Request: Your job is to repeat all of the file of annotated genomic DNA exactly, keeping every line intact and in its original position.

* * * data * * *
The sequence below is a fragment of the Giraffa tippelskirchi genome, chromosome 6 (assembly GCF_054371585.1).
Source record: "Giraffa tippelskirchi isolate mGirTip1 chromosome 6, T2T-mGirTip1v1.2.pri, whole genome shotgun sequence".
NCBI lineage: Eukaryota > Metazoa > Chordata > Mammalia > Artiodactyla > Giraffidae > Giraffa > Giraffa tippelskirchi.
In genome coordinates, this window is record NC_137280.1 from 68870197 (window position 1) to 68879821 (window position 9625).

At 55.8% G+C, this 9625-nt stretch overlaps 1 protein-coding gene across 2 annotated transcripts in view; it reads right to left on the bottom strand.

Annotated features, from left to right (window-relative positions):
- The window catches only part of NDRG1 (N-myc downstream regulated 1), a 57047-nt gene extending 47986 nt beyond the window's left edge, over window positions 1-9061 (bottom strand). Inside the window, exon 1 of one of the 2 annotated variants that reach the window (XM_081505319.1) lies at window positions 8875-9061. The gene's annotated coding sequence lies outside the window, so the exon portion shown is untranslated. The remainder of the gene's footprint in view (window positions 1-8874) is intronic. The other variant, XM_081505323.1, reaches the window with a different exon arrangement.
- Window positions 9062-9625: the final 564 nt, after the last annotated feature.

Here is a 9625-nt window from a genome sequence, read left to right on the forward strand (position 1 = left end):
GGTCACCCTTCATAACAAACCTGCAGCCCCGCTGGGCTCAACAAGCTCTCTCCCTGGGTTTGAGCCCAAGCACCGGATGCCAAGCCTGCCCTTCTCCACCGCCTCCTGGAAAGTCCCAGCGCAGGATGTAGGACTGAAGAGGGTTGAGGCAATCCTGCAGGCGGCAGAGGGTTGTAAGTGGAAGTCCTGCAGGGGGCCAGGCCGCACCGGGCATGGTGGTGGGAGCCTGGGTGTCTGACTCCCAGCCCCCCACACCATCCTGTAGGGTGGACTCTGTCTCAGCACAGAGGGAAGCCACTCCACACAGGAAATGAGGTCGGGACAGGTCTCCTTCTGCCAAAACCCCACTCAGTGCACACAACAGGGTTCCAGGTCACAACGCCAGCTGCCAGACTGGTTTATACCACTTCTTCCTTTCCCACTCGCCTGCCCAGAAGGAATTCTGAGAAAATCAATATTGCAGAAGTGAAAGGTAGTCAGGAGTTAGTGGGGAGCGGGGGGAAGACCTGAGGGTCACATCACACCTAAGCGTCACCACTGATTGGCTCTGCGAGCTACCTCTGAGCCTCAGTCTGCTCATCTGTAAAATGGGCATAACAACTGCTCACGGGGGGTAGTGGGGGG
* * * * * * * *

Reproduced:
The sequence below is a fragment of the Giraffa tippelskirchi genome, chromosome 6 (assembly GCF_054371585.1).
Source record: "Giraffa tippelskirchi isolate mGirTip1 chromosome 6, T2T-mGirTip1v1.2.pri, whole genome shotgun sequence".
NCBI lineage: Eukaryota > Metazoa > Chordata > Mammalia > Artiodactyla > Giraffidae > Giraffa > Giraffa tippelskirchi.
In genome coordinates, this window is record NC_137280.1 from 68870197 (window position 1) to 68879821 (window position 9625).

At 55.8% G+C, this 9625-nt stretch overlaps 1 protein-coding gene across 2 annotated transcripts in view; it reads right to left on the bottom strand.

Annotated features, from left to right (window-relative positions):
- The window catches only part of NDRG1 (N-myc downstream regulated 1), a 57047-nt gene extending 47986 nt beyond the window's left edge, over window positions 1-9061 (bottom strand). Inside the window, exon 1 of one of the 2 annotated variants that reach the window (XM_081505319.1) lies at window positions 8875-9061. The gene's annotated coding sequence lies outside the window, so the exon portion shown is untranslated. The remainder of the gene's footprint in view (window positions 1-8874) is intronic. The other variant, XM_081505323.1, reaches the window with a different exon arrangement.
- Window positions 9062-9625: the final 564 nt, after the last annotated feature.

Here is a 9625-nt window from a genome sequence, read left to right on the forward strand (position 1 = left end):
GGTCACCCTTCATAACAAACCTGCAGCCCCGCTGGGCTCAACAAGCTCTCTCCCTGGGTTTGAGCCCAAGCACCGGATGCCAAGCCTGCCCTTCTCCACCGCCTCCTGGAAAGTCCCAGCGCAGGATGTAGGACTGAAGAGGGTTGAGGCAATCCTGCAGGCGGCAGAGGGTTGTAAGTGGAAGTCCTGCAGGGGGCCAGGCCGCACCGGGCATGGTGGTGGGAGCCTGGGTGTCTGACTCCCAGCCCCCCACACCATCCTGTAGGGTGGACTCTGTCTCAGCACAGAGGGAAGCCACTCCACACAGGAAATGAGGTCGGGACAGGTCTCCTTCTGCCAAAACCCCACTCAGTGCACACAACAGGGTTCCAGGTCACAACGCCAGCTGCCAGACTGGTTTATACCACTTCTTCCTTTCCCACTCGCCTGCCCAGAAGGAATTCTGAGAAAATCAATATTGCAGAAGTGAAAGGTAGTCAGGAGTTAGTGGGGAGCGGGGGGAAGACCTGAGGGTCACATCACACCTAAGCGTCACCACTGATTGGCTCTGCGAGCTACCTCTGAGCCTCAGTCTGCTCATCTGTAAAATGGGCATAACAACTGCTCACGGGGGGTAGTGGGGGG